Friday, November 14, 2014


Rivera greets baseball fans in South Korea


11/12/14, "Mariano Rivera poses with members of the Paichai Middle School baseball team during a baseball workshop at Times Square in Yeongdeungpo, Seoul, Wednesday. / Yonhap

11/12/14, "'Door to MLB is wide open'," Korea Times, by Kwon Ji-youn

"Yankees legend Rivera encourages Korean players"

"Former New York Yankees pitcher Mariano Rivera, 44, assured Korean baseball players that the door to Major League Baseball (MLB) is always open.

"There are so many great players now in the U.S. who have opened the door to major league baseball," Rivera said during a press conference at Times Square in Yeongdeungpo, Wednesday. "The opportunities are there. You just have to go for it. If you have the desire to play baseball at the best level possible, that's major league baseball."

The legendary closer recalled having played against Texas Rangers' Choo Shin-soo when the outfielder played for the Cleveland Indians. "Choo is a great player," he said. "I also enjoyed playing with Park Chan-ho when I was playing for the Yankees. I really enjoyed it. It's a privilege to know such great players in the U.S."

Rivera arrived in Incheon Tuesday at the invitation of Harman Korea to promote one of its sound system brands, JBL. This is Rivera's first visit to Korea. He will take part in a range of events through Saturday. "It's amazing here _ the culture, the people and the baseball fans," Rivera said. "I had no idea people here in Korea loved baseball so much."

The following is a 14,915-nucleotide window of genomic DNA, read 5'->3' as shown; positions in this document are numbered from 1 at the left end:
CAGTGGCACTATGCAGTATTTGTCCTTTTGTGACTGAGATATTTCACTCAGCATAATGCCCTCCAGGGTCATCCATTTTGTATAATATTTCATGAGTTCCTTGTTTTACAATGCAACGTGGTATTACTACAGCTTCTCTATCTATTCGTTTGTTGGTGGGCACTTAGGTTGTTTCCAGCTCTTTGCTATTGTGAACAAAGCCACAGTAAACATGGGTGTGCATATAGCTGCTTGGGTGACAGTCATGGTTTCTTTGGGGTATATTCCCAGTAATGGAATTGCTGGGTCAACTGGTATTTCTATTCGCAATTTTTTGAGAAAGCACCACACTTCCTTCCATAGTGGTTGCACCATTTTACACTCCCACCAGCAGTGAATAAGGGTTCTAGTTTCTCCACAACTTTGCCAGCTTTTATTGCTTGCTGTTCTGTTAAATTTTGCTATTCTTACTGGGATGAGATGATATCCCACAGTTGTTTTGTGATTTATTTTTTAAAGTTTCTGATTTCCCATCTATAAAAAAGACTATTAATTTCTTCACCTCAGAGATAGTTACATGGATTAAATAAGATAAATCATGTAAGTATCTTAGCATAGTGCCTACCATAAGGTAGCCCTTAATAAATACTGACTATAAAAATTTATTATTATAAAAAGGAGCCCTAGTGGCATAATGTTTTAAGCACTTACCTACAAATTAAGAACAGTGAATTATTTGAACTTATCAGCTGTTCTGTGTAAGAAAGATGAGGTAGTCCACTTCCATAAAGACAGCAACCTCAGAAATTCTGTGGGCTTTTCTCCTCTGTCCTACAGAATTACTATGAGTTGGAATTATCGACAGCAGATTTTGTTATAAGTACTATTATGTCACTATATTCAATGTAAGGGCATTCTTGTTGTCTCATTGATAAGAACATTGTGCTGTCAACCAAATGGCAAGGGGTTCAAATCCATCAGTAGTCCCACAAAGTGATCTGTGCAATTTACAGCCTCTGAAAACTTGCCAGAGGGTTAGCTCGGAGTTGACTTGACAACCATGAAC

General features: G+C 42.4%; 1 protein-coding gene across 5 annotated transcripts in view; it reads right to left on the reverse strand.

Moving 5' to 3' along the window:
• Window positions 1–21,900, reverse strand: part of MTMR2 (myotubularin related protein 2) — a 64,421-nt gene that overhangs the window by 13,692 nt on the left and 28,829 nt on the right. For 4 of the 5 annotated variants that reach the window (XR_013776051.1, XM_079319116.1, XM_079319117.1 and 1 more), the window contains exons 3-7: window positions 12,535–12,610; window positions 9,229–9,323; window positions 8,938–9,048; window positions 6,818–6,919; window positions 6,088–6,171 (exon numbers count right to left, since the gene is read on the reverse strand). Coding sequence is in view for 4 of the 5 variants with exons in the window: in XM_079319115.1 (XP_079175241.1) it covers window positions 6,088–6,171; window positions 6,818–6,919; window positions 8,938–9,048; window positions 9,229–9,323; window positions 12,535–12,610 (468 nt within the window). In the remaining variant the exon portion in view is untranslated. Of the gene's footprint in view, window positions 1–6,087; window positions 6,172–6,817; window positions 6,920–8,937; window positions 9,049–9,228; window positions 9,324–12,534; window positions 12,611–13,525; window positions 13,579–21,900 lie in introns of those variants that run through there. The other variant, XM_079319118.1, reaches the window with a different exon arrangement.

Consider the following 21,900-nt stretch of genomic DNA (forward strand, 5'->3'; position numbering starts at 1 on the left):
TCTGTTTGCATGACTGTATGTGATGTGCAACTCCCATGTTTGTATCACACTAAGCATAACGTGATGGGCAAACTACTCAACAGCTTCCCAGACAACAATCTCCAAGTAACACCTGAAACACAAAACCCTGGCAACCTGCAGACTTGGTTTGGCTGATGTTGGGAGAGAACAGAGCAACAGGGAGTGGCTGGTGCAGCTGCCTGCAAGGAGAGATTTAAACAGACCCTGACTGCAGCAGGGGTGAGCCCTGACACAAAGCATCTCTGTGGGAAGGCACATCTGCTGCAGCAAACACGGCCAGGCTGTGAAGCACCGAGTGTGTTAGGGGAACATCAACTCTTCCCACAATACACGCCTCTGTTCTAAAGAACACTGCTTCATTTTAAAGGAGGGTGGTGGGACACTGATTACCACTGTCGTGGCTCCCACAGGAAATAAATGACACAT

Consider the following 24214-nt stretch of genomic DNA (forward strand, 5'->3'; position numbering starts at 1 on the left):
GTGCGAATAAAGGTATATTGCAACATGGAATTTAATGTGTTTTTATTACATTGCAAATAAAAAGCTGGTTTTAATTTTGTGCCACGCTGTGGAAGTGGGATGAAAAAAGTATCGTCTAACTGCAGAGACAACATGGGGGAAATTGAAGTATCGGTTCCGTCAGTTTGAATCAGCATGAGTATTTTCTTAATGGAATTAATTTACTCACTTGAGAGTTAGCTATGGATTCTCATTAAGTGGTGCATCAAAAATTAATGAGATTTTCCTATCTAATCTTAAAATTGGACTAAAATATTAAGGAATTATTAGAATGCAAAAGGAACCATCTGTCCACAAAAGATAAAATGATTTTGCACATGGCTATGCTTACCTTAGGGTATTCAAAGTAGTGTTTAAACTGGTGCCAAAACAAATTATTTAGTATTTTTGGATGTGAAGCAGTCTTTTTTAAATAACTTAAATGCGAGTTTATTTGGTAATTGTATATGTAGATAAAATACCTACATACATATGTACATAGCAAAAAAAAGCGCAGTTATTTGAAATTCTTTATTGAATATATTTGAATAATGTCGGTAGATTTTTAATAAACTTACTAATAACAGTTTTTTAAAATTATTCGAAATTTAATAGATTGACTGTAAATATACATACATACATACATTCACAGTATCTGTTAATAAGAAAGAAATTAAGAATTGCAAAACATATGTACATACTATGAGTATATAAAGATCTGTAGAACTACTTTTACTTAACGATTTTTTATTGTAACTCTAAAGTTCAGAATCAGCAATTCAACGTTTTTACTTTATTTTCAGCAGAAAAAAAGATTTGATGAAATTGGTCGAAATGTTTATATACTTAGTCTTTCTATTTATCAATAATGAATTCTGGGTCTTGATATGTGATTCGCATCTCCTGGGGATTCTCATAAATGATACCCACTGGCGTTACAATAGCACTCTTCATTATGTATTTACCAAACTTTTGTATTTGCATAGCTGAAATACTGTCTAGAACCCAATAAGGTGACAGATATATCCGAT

The Panamanian, known for his sharp cutter pitch, played 19 seasons in MLB for the Yankees after being signed in 1990. He made his major league debut in 1995 as starting pitcher, and in 1997, was made the Yankees' closer. In 1999, 2001 and 2004, he led the major league in saves, and made a name for himself as one of the most influential players in major league history. Rivera retired last year after recording 652 saves.  
When reminded of the pressure he was under after failing to close out game seven of the 2001 World Series, Rivera advised that those who truly understand baseball know that you win some, you lose some.

"If you understand baseball, you understand that sometimes, you're going to fail," Rivera said. "If you get that, you'll be okay. You just have to give it 100 percent. You want to win, but if you lose, that's part of the game. You just have to forget it and move on, because there's nothing you can do about that."

At the mention of Trevor Hoffman, a rival pitcher who became the first major league pitcher to reach the 600-save milestone, Rivera stressed that he played to win, not to make and break records. He thanked fans for their support before asking them to continue encouraging the country's baseball players, especially new and young talent. 
"They are the future of baseball," he said. "We need them in the big leagues.""

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